The bottom dive hatches can be opened anytime the sub is submerged but exiting the sub will only be done when the sub is resting on the bottom. The reason for this is that when one diver exits water will flood into the bottom to replace the divers weight, but ambient air will continue to flow into the cabin and the water will soon be displaced making making the sub rise. By setting the sub on the bottom, the trim tanks can be flooded and the ballast sled brought all the way forward to compensate for the weight of the divers.
When sitting on the bottom the is enough room for the hatches to be opened but it's a tight squeeze. Many subs have skids that keep them off the sometimes muddy bottoms and also makes it easier for them to use bottom hatches. Since skids would make planning almost impossible the boat needs retractable landing gear to support it. So four independent supports will make using the lower hatches easier and they will also allow the boat to maintain level keel on a gently sloping surface.
I went back and forth several times with different designs until I finally settled on using linier actuators for the job of raising and lowing the legs.
I first intended to convert windshield wiper motors to power the legs up and down by driving a sprocket and chain attached to the top of the support. The support would extend through the bottom of the boat. When in the full up position the foot of each support will seat against a neoprene. The support will be constructed from 2" aluminum pipe and extend up to 24 inches through the bottom of the hull. The support would have a flat foot which will seal against neoprene on the bottom when fully retracted. The support would also have 1/2 inch holes drilled into it to allow water to flood the support and enter the hull. This will allow for gear to be partially lowered in order to assist in flooding the hull for dives.
The controls for the motors will consist of 1, 2 position DPDT toggle switch to control direction, and 4, combination on-off switch and circuit breaker. When the legs are fully extended or retracted, or when they encounter significant resistance the motor load will trip the circuit breaker. Windshield wiper motors are well suited for the task because they use a worm drive gear which will effectively lock the support in position once the motor is powered off.
After experimenting with a lead screw for moving the ballast sled, I have now had second thoughts about this design and I am going back to a previous idea of using a more traditional screw jack design. Basically the motor will turn and all-thread that is inside the leg and threaded through a nut that is attached to the leg. An Acme lead-screw from McMaster would have less friction but they are expensive and my apprehension for this design is that dirt and sand will reap havoc on the threads. This does kill the idea of using the leg for an additional way to flood the hull. With a chain drive I could cut flood holes in the legs but with threads in the leg I will want to avoid all of the sand and mud that would enter the leg when it touches down on the bottom. On the up side, it will require fewer parts so if it works reliably I will come out ahead, if it works pretty good then I'll try lead screws, and if it sucks, I'll go back to a chain drive.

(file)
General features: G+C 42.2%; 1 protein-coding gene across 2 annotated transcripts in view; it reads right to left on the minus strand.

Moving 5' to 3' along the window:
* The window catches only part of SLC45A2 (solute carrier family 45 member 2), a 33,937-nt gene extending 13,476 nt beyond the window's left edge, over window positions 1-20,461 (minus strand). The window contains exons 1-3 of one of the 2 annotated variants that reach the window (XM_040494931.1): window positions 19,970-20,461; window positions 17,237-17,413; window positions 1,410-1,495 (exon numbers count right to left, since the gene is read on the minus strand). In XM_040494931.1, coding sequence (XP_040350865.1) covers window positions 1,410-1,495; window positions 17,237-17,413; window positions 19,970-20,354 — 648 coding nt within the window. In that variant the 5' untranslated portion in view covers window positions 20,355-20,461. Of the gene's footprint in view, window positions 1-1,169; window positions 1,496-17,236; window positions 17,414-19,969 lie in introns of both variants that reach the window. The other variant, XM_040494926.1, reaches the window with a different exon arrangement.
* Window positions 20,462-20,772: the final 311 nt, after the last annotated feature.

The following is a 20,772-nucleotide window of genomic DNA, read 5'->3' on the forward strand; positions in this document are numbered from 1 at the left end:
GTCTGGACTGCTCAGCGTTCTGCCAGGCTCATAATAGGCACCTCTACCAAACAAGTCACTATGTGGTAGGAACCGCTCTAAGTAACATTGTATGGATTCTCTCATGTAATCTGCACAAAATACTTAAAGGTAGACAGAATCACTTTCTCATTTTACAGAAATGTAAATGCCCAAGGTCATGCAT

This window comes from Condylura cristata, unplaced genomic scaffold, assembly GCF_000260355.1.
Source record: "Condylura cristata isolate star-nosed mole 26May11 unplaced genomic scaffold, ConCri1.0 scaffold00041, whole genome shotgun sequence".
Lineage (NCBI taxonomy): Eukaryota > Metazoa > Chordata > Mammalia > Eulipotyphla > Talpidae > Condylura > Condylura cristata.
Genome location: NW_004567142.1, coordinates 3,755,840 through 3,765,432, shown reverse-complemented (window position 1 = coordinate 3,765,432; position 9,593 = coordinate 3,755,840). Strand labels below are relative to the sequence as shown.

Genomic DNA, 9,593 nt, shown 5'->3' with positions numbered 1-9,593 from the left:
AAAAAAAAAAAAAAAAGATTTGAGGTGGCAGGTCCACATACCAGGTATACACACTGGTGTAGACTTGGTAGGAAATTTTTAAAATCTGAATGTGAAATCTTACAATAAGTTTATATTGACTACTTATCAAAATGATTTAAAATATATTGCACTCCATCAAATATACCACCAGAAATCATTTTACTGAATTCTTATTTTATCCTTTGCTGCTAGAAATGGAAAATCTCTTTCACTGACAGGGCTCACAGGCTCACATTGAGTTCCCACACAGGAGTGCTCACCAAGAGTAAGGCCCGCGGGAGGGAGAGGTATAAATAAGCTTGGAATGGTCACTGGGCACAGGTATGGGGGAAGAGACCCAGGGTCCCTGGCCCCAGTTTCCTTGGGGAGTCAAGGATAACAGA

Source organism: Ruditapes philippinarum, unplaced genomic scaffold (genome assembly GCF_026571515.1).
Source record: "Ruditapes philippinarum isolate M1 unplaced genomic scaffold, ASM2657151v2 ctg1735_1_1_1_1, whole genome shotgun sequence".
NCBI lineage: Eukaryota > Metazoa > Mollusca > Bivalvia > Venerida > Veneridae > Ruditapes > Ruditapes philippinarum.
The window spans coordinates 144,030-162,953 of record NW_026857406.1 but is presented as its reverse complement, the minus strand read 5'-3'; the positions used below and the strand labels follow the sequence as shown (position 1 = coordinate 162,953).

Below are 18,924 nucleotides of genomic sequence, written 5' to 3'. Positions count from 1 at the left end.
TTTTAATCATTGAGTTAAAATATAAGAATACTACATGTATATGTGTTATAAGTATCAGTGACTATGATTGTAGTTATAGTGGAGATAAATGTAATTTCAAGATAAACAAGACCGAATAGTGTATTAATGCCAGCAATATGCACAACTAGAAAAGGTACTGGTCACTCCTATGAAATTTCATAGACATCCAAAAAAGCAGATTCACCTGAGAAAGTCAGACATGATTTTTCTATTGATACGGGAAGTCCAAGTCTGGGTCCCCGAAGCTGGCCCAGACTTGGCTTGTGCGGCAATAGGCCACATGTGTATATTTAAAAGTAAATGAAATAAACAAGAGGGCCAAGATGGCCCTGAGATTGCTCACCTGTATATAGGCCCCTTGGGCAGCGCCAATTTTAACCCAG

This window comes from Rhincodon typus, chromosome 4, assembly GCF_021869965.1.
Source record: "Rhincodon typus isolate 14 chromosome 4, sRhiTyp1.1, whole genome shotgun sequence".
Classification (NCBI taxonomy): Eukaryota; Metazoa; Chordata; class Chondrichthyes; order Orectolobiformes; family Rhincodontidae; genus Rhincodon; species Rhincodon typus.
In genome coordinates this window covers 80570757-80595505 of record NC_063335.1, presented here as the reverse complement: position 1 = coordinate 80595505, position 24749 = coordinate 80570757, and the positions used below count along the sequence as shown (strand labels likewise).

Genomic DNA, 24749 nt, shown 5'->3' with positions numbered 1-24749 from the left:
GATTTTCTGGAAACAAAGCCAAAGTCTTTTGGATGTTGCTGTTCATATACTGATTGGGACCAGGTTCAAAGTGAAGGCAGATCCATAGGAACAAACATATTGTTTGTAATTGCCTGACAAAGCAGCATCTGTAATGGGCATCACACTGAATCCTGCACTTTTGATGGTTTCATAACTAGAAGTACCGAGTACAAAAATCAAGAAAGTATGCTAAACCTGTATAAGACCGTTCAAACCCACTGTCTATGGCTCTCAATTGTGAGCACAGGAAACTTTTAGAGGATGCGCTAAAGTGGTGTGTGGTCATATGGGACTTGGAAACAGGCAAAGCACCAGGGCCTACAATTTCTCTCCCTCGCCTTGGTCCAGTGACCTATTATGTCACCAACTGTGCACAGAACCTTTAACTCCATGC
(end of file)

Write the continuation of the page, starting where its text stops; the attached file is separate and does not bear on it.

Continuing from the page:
Changed my mind again. Decided to go with square tubing in place of round so the outer sleeve could rise above to the top of the leg and prevent flooding if it became necessary to remove the leg. That being the case I would not be able to place a guide on the inside leg which would have prevented it from turning with the all-thread, so it is necessary to use square tubing in stead of a guide. The inside leg will have the lead screw nut cast in an aluminum block that will be fixed to the leg with screws so it can be replaced if needed. The rest of the inside leg will consist of a 1 inch aluminum round tube inside of an 1 3/4 inch square aluminum tube with 1/8 inch walls. The space between the round tube and the square tube will be filled with cast aluminum for reinforcement. The leg sheathe will be a 2 inch by 1/8 inch wall, square tube, welded to the bottom hull extent up to the drive motor at the top. The will allow for the movable support leg to be removed without allowing water the inter the hull.
The drive motors are converted windshield wiper motors. The turn about 80 rpm with lots of tork. The leg will not move fast but hopefully the motors will be able to overcome debris that will surely work their way into the threads. Converting windshield wiper motor for submersible use only requires replacing the back plate and position sensor with a solid plate and plugging one vent and the power line connection with epoxy.